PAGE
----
|Cabbage "Golden Acre"|
I'm sure most of you know this, but the brassica family is the Cabbage family, a very big family that includes not only Cabbages, but also Cauliflowers, Broccoli, Kale, Brussels Sprouts, Kohlrabi, Swedes, Turnips and Radishes (and many others besides). Plants in this family tend to be pretty hardy and will withstand cold conditions better than most, which is why I associate them with Winter.
One of my six raised beds is currently devoted to growing brassicas. Not entirely devoted to it, I have to admit, because the big brassica plants are underplanted with a few endives and chicories. I currently have it protected by a net from the diggings of my local fox population, but I have folded-back the net to show you what's underneath:
Nearest the camera are six Cavolo Nero plants, which are nearing maturity. I normally treat these as cut-and-come-again plants, harvesting a few leaves at a time rather than cutting the whole plant. I see them as being Autumn plants, rather than Winter ones, but I know from experience that they will survive some very low temperatures. If you leave them to mature they will produce a crop of tiny flower-shoots than can be used like sprouting broccoli.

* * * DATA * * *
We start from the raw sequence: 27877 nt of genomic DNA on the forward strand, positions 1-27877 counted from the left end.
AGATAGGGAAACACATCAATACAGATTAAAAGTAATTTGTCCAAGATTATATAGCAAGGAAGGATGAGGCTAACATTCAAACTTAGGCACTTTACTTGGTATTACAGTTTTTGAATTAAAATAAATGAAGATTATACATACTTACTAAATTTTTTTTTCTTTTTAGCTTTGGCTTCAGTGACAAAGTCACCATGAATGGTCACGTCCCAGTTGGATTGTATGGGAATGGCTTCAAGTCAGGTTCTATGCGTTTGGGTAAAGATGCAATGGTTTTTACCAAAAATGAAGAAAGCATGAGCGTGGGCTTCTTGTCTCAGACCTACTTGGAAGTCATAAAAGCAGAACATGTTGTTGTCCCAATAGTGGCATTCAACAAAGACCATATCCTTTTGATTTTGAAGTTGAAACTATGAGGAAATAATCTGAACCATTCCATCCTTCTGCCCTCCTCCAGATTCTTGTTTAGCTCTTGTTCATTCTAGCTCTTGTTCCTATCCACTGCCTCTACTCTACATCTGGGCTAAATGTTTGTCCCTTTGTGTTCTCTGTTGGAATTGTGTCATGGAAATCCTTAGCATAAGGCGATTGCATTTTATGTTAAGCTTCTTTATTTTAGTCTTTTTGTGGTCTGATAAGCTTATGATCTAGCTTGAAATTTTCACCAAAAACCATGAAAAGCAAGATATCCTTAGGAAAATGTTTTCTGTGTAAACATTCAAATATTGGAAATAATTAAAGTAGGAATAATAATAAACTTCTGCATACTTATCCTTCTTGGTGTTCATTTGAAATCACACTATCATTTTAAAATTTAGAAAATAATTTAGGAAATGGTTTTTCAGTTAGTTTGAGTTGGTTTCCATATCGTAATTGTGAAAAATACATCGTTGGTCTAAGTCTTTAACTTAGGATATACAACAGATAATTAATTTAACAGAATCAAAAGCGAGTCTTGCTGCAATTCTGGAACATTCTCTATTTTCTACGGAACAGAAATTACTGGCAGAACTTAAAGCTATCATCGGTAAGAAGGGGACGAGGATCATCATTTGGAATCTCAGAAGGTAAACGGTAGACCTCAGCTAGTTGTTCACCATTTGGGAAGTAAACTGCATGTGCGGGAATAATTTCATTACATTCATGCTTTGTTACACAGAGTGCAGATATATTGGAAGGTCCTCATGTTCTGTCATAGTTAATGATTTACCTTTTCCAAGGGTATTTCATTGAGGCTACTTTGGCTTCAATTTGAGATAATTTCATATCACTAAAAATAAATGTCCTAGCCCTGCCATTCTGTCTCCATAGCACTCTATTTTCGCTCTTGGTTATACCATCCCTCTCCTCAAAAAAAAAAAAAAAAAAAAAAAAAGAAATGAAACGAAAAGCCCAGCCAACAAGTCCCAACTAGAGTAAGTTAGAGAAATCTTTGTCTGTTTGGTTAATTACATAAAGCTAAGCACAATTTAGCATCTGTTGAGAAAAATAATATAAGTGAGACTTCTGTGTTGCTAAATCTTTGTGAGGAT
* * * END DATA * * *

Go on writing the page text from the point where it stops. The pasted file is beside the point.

|Cavolo Nero "Black Tuscany"|
Here's a view of the Cavolo Nero from the other side. The undersides of the leaves are typically smooth and pale, whereas the tops are dark green verging on black, and deeply "savoyed" or wrinkled.
|Brussels Sprout "Brilliant"|
At the foot of the Sprouts are the Cabbages. I originally planted four each of "Golden Acre" (green) and "Primero" (red). Two of the green ones have gone by now (one eaten by us; one eaten by slugs), and the other two are ready for harvesting. Officially they are Summer Cabbage, but they have (in common with many other plants this year) developed very slowly. You can see that this one is beginning to split, which is a sure sign that it wants to be harvested:
In another of the raised beds my Purple Sprouting Broccoli is coming on nicely. Each plant is tied to a supporting stake, and is spaced about three feet from its nearest neighbour.
|PSB with Chirory underplanted beneath it|
Even the PSB plant that nearly succumbed to the Cabbage Root Fly is looking OK now. It is much smaller than the other five, but it will probably still deliver a worthwhile harvest in due course.
|Purple Sprouting Broccoli|